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Oath of Fealty: 02/03/07

Oath of Fealty

In the first chapter of Oath of Fealty, one of the characters makes an off-handed reference to Uncle Tom's Cabin and from that point on I couldn't help but compare the two books. Both books share similar flaws in the strengths of their stories as they sacrifice political agenda for narrative.

Uncle Tom's Cabin was written with an urgency and is a blatant call to end slavery. Oath of Fealty's message while politically motivated isn't as important or significant and therefore the book fails both in being an interesting story and in inspiring action on the part of the reader.

The only truly interesting piece of the book is its set-up. Imagine a city with a population around 250,000 jammed into a massive skyscraper that serves as a controlled environment where the citizens willingly sacrifice privacy for safety. The city (or arcology) is called Todos Santos and it's somehow located in the San Fernando Valley. What happened to the cities all ready there? By choosing to set the story in such a crowded area it is hard to believe that such a huge building could be built (it's also the same major flaw of The Truman Show).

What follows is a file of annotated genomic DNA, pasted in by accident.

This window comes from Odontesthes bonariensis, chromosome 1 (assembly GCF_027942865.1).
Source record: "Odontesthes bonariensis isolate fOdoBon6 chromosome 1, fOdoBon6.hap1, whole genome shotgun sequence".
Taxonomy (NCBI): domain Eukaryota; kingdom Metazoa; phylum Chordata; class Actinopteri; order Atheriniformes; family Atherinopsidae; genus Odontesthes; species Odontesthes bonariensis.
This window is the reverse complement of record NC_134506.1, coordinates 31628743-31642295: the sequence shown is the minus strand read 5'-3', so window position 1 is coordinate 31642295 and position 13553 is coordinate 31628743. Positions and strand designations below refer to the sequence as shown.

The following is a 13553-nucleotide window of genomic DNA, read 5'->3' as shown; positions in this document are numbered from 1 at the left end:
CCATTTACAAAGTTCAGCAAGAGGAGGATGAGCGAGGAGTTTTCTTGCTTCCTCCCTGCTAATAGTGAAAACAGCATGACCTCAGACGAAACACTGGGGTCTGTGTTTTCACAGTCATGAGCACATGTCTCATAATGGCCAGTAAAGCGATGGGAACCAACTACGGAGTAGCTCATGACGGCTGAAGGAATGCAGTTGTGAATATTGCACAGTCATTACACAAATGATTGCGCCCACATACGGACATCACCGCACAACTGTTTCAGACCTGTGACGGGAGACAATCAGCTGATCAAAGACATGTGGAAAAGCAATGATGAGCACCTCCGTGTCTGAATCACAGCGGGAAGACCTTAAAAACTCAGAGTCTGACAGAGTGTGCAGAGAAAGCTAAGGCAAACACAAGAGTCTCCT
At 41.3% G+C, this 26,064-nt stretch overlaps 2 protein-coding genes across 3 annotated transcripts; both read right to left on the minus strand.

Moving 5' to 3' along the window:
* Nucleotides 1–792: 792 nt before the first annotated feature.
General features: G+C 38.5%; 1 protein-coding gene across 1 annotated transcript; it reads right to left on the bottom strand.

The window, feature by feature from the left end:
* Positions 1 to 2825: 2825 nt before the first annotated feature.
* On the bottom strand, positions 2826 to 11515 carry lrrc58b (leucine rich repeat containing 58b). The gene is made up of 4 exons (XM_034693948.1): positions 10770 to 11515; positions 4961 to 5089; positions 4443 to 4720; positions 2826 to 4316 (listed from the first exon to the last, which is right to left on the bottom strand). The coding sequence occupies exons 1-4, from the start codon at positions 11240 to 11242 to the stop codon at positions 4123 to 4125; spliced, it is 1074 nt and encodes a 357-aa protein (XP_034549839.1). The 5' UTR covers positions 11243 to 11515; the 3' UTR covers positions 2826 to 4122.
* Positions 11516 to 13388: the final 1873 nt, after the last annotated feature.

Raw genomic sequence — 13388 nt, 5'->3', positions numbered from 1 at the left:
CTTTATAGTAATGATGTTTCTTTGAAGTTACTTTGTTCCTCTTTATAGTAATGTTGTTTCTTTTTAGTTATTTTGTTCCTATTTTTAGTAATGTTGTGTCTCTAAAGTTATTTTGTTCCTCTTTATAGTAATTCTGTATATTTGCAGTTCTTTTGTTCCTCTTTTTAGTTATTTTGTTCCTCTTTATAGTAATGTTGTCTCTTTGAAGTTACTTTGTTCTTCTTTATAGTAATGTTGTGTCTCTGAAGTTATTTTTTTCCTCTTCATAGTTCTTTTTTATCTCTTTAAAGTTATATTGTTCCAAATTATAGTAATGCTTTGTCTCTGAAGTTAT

Like Stowe's story of Eliza and Tom the story unfolds as a comparison of free life and slave life (or life off and on the plantation). Niven and Pournelle need a big chaotic city to compare to their controlled environment. Unfortunately there are so many flaws in the idea that a building of such a size could be built near a well established urban area that the story flounders. So much of the book is devoted to justifying their choice of location for this social commentary that the actual story is neglected.

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